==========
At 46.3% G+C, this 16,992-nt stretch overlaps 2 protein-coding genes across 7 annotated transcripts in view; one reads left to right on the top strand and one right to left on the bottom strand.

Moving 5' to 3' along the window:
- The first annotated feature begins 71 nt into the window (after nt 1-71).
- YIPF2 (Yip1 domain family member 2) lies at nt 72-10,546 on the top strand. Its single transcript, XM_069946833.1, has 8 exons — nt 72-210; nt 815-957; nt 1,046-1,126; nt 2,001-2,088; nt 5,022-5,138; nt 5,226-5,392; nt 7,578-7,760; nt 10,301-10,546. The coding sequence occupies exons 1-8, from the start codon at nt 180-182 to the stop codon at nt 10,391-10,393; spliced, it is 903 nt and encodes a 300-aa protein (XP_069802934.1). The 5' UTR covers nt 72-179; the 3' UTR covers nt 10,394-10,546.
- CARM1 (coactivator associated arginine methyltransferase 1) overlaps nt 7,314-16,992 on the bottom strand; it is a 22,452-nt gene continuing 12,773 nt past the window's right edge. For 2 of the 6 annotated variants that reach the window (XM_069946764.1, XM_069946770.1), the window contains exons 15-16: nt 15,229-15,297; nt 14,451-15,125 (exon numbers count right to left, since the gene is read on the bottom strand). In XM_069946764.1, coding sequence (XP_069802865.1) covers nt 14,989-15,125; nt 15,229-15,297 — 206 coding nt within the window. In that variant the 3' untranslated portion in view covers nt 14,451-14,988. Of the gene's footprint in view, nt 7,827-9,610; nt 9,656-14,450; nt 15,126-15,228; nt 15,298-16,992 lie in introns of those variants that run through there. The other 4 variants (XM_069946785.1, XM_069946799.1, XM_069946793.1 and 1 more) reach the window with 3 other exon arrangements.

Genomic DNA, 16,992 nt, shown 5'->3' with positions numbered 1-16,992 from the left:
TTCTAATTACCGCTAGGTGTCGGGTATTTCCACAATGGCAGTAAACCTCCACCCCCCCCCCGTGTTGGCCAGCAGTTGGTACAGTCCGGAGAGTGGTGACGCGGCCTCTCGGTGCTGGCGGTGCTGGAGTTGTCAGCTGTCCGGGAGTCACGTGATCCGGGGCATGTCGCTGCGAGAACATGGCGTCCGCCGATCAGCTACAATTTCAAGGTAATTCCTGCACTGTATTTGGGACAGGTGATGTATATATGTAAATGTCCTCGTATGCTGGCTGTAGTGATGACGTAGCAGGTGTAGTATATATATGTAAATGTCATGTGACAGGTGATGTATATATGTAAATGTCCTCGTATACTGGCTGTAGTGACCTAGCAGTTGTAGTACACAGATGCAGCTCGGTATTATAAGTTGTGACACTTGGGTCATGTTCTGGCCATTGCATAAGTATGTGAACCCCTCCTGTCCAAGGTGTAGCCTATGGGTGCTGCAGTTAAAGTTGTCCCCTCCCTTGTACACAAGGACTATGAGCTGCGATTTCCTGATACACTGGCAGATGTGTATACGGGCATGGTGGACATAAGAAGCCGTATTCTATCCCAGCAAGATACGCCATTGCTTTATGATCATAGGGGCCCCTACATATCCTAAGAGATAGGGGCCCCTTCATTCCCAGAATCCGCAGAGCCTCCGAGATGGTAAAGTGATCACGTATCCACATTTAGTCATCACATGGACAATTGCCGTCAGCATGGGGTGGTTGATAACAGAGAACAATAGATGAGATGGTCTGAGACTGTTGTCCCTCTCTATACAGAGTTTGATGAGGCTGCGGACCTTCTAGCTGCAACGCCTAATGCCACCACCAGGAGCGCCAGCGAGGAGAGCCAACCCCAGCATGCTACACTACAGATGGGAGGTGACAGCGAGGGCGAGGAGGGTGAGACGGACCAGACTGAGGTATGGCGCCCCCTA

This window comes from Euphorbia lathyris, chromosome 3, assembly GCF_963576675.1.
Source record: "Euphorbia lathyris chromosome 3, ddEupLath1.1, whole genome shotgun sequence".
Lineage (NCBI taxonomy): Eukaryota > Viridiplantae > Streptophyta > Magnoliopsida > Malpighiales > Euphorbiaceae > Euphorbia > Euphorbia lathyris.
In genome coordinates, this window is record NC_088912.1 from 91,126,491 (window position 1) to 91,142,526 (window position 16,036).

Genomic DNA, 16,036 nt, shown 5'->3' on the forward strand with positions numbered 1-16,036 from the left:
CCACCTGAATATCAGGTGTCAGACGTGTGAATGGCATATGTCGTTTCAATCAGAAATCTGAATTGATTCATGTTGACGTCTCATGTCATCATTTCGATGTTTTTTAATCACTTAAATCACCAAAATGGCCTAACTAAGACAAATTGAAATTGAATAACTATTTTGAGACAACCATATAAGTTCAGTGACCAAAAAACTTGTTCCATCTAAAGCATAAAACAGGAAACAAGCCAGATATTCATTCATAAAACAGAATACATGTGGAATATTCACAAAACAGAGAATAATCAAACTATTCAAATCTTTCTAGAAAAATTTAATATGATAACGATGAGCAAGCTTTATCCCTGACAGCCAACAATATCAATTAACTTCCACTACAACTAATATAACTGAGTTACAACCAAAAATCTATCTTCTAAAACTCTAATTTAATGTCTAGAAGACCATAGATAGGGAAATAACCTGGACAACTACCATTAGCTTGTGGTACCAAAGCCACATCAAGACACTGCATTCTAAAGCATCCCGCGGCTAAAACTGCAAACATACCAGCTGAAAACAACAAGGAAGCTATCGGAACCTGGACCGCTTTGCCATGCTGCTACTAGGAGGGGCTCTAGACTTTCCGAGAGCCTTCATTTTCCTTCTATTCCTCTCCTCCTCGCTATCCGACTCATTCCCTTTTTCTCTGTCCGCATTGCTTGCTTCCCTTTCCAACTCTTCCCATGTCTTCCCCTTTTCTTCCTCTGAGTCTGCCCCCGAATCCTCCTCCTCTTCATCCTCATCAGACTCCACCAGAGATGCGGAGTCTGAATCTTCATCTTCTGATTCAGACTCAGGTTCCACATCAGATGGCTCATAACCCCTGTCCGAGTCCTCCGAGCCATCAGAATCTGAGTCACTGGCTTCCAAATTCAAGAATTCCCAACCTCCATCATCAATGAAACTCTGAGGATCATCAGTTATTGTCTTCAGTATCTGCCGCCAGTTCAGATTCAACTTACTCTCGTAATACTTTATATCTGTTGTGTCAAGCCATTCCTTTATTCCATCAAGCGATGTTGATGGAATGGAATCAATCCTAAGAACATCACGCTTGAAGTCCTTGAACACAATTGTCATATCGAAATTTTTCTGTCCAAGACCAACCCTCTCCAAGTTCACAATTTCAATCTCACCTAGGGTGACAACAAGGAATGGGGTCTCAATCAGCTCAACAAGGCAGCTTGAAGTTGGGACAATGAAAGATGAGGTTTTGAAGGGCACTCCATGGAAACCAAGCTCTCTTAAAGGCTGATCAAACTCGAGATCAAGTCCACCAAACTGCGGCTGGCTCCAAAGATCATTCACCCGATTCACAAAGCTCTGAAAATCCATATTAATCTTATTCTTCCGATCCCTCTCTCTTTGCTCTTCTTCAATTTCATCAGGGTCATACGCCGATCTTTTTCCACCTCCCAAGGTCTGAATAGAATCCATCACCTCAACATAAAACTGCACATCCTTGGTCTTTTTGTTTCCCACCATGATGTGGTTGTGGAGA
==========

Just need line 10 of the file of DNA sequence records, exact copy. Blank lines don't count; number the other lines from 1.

Lineage (NCBI taxonomy): Eukaryota > Viridiplantae > Streptophyta > Magnoliopsida > Malpighiales > Euphorbiaceae > Euphorbia > Euphorbia lathyris.